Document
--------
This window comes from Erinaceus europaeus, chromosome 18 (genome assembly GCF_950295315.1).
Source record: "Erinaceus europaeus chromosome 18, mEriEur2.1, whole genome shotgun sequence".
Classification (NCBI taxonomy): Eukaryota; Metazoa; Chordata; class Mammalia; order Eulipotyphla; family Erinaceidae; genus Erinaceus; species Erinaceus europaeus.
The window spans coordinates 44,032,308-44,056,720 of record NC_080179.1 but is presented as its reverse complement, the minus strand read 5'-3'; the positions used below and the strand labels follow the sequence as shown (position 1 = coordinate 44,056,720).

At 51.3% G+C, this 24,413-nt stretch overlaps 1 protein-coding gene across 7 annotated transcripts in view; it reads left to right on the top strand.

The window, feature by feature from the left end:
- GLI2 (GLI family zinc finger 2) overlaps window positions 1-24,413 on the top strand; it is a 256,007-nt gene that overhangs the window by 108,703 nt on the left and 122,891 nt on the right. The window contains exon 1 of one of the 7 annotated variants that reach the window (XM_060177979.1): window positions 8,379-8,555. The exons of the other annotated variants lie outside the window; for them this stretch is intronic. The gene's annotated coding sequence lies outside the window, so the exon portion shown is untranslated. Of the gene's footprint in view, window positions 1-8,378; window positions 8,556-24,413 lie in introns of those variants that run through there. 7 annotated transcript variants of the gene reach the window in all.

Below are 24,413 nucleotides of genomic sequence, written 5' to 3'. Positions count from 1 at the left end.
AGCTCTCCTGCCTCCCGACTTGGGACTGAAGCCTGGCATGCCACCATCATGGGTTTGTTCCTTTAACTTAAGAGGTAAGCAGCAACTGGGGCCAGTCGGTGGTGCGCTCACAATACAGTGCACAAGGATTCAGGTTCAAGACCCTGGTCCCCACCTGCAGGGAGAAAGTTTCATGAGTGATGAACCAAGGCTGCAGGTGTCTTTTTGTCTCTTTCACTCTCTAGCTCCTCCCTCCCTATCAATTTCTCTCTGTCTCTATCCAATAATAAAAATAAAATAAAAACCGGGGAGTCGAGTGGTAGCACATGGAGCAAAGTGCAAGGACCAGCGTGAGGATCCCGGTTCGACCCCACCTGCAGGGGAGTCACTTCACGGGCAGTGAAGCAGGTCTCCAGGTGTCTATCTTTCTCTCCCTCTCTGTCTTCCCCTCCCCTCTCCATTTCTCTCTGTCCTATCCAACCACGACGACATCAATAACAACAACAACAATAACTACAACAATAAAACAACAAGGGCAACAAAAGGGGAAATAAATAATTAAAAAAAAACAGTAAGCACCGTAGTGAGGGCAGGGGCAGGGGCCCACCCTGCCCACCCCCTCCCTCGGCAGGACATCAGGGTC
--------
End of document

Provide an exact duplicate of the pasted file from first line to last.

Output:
This window comes from Erinaceus europaeus, chromosome 18 (genome assembly GCF_950295315.1).
Source record: "Erinaceus europaeus chromosome 18, mEriEur2.1, whole genome shotgun sequence".
Classification (NCBI taxonomy): Eukaryota; Metazoa; Chordata; class Mammalia; order Eulipotyphla; family Erinaceidae; genus Erinaceus; species Erinaceus europaeus.
The window spans coordinates 44,032,308-44,056,720 of record NC_080179.1 but is presented as its reverse complement, the minus strand read 5'-3'; the positions used below and the strand labels follow the sequence as shown (position 1 = coordinate 44,056,720).

At 51.3% G+C, this 24,413-nt stretch overlaps 1 protein-coding gene across 7 annotated transcripts in view; it reads left to right on the top strand.

The window, feature by feature from the left end:
- GLI2 (GLI family zinc finger 2) overlaps window positions 1-24,413 on the top strand; it is a 256,007-nt gene that overhangs the window by 108,703 nt on the left and 122,891 nt on the right. The window contains exon 1 of one of the 7 annotated variants that reach the window (XM_060177979.1): window positions 8,379-8,555. The exons of the other annotated variants lie outside the window; for them this stretch is intronic. The gene's annotated coding sequence lies outside the window, so the exon portion shown is untranslated. Of the gene's footprint in view, window positions 1-8,378; window positions 8,556-24,413 lie in introns of those variants that run through there. 7 annotated transcript variants of the gene reach the window in all.

Below are 24,413 nucleotides of genomic sequence, written 5' to 3'. Positions count from 1 at the left end.
AGCTCTCCTGCCTCCCGACTTGGGACTGAAGCCTGGCATGCCACCATCATGGGTTTGTTCCTTTAACTTAAGAGGTAAGCAGCAACTGGGGCCAGTCGGTGGTGCGCTCACAATACAGTGCACAAGGATTCAGGTTCAAGACCCTGGTCCCCACCTGCAGGGAGAAAGTTTCATGAGTGATGAACCAAGGCTGCAGGTGTCTTTTTGTCTCTTTCACTCTCTAGCTCCTCCCTCCCTATCAATTTCTCTCTGTCTCTATCCAATAATAAAAATAAAATAAAAACCGGGGAGTCGAGTGGTAGCACATGGAGCAAAGTGCAAGGACCAGCGTGAGGATCCCGGTTCGACCCCACCTGCAGGGGAGTCACTTCACGGGCAGTGAAGCAGGTCTCCAGGTGTCTATCTTTCTCTCCCTCTCTGTCTTCCCCTCCCCTCTCCATTTCTCTCTGTCCTATCCAACCACGACGACATCAATAACAACAACAACAATAACTACAACAATAAAACAACAAGGGCAACAAAAGGGGAAATAAATAATTAAAAAAAAACAGTAAGCACCGTAGTGAGGGCAGGGGCAGGGGCCCACCCTGCCCACCCCCTCCCTCGGCAGGACATCAGGGTC